Our Funeral Document Checklist
There's really no way around it: in today's society, the death of a family member involves paperwork. In fact, almost from the very moment of their passing, there are important documents which must be located. Documents like their birth certificate, military records, banking and investment papers, real estate deeds, and insurance policies become more than necessary; they become vital. Unfortunately, these documents are not something that are typically carried around or often even easy to locate. Below is a list of some of the documents you may need during the funeral process to help you prepare and ease some of your worrying. What to Bring to the Funeral Home Appointment?
It's at moments like these that we pay the price of being disorganized: frustration can overwhelm the grief, leaving us emotionally drained, mentally confused, and frustrated as can be. So what can you do to alleviate the problem? Do what you need to do to get organized, right now.
If your loved one was organized, things will be easier for his/her survivor(s) when it comes time for them to make cremation and funeral arrangements for them. In regards to the document needs to plan a funeral we will need to process service-related paperwork include the following:
Marriage Certificate (if applicable)
Military Discharge Papers (if applicable)
Funeral Pre-Need Plan Papers (if applicable)
Deeds to Cemetery Property (if applicable)
Life or Funeral Insurance Policies (if applicable)
List of the Names of Surviving Relatives (and Locations of Residence)
Certainly, we understand if you cannot locate all of these important documents prior to our first meeting, and will do our utmost to support you in obtaining documents relevant to your loved one's life.
If you are planning to have a visitation and funeral prior to cremation, there may be other items will need. Please call us at 334-768-2141 to discuss your family's situation in depth, or to learn more about the above-listed necessary documents. Plan Ahead: The Documents Needed for After the Funeral
Saabira Chaudhuri opens the 2011 Wall Street Journal online article "The 25 Documents You Need Before You Die", with this admission: "It isn't enough simply to sign a bunch of papers establishing an estate plan and other end-of-life instructions. You also have to make your heirs aware of them and leave the documents where they can find them."
Especially from our perspective, truer words were never written.
That's why we urge you to take time now to locate and organize these same essential papers (birth and marriage certificates, military discharge papers, etc.), in addition to any estate-related documents, such as the following:
An original signed will, or revocable trust, dictating who inherits assets
A durable financial power-of-attorney form(s)
Durable health-care power-of-attorney form(s)
Information about, and the keys to, any safety deposit boxes (specific location and box number)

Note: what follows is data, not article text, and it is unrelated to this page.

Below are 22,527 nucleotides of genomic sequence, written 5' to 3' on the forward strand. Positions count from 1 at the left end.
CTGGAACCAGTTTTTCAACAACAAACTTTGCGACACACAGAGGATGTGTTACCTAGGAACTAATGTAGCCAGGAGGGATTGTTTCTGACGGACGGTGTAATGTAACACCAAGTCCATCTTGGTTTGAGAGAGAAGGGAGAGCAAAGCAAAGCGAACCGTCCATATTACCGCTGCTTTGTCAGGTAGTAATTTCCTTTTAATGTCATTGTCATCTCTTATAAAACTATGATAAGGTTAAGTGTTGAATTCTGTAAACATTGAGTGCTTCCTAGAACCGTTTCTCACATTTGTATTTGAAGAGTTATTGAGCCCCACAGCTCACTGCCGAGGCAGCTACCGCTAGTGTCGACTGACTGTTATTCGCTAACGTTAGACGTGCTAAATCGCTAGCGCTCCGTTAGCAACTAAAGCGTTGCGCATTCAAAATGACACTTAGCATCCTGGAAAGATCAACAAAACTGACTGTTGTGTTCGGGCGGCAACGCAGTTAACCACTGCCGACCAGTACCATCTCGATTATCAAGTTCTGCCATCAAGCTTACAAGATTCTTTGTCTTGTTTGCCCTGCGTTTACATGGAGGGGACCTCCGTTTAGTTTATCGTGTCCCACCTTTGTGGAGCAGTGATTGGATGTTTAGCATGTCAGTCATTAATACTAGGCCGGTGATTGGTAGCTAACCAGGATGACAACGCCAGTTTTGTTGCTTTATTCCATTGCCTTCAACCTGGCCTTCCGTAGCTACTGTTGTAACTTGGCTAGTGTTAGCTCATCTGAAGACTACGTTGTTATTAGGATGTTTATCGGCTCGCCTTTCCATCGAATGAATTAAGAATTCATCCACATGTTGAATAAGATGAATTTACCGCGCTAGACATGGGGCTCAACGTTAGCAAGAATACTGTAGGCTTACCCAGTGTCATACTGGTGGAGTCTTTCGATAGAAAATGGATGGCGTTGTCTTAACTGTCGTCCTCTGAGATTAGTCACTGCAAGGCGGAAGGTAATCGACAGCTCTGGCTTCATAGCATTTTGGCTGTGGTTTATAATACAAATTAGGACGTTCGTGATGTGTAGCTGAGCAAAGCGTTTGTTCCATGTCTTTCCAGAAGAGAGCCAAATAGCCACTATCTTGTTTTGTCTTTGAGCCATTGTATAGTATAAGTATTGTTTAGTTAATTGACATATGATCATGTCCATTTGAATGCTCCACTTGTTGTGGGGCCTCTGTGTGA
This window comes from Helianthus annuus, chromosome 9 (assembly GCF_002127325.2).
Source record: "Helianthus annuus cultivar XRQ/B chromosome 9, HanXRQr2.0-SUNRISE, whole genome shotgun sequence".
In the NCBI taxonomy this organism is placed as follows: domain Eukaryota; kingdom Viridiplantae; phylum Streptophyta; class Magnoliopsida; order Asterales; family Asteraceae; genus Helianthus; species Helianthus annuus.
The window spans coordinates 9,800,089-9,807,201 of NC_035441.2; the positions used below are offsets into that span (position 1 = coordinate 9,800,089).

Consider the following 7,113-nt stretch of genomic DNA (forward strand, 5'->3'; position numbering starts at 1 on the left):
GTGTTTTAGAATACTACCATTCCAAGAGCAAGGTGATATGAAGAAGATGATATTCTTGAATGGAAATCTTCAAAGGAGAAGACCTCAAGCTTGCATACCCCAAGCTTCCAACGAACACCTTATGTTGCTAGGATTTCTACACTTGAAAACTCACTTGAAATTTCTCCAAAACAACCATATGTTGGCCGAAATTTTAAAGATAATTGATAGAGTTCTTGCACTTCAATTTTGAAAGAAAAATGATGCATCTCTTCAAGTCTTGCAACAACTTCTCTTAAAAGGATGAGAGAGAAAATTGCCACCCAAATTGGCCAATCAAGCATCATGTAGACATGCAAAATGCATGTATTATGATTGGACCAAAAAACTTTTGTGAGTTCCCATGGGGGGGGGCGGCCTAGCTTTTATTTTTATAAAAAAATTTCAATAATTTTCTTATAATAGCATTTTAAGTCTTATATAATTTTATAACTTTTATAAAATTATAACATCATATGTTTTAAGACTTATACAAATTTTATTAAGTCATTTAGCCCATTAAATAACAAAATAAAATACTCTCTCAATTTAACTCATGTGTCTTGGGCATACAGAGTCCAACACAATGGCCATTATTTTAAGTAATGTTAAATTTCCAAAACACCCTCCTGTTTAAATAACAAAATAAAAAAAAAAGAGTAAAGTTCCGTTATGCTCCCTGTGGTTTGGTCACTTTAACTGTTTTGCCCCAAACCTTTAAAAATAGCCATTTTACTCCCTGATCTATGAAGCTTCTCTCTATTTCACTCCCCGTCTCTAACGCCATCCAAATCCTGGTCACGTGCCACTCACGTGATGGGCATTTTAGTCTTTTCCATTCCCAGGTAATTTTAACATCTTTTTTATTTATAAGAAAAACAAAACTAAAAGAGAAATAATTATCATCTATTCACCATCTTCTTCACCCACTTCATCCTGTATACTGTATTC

Vehicle titles (cars, boats, motorcycles, etc.)
Real estate deeds
Stock, bond and annuity certificates
A list of brokerage and escrow mortgage accounts
Tax documents for the last three years
A list of all banking-related accounts (checking, savings, money-market funds, or bank-related investment or retirement accounts), along with online log-in information
Insurance policies, including life, disability, homeowners, renters, automobile, and long-term care insurance (Family members need to know the name of the carrier, the policy number and the agent associated with the policy)
Pension, 401K, IRA, or plan information
Information about debts (credit cards, mortgages, personal or business loans, utilities, and taxes owed)
The American Association of Retired Persons (AARP), in the 2012 online article, "How to Organize Important Documents", suggest family members sit down, once these documents are located, to become familiar with all of these necessary documents. Once reviewed, they tell readers to keep these "important documents in a safe, accessible place such as a secure file cabinet", and argue families should also "consider copying the files onto a thumb drive that can be stored at another location."
One more thing to consider when planning ahead from Michael Rubin who, in the 2013 TurboTax blog post "4 Ways to Safeguard Your Important Documents", reminded readers of one more necessity: to organize our necessary documents not only in readiness for making cremation arrangements, but in preparation for unexpected events (such as a natural disasters). He urges readers to create a "grab and go" folder, and offers the following content suggestions:
Homeowner’s insurance policy
Auto insurance policies
Scanned images of driver’s license(s) (front and back)
Social Security cards for the entire family
Credit cards (front and back)
Durable health care and financial power-of-attorney form(s)
Key phone numbers (of family members, friends, and co-workers)
List of bank account numbers
Someone we know (who was faced with the ordeal of locating the necessary paperwork related to her father's death) once said to us, "I feel like I'm losing my mind. Not only am I grieving my dad; I'm chasing around trying to find vitally important documents. Sometimes all I have the energy to do is to just sit down and cry." We understood exactly what she meant and hope you can avoid the same situation. If her words sound familiar to you, then chances are you're currently dealing with a similar situation and could use some support. Why not give us a call at 334-768-2141 to learn how we can help you in locating and safeguarding these necessary documents.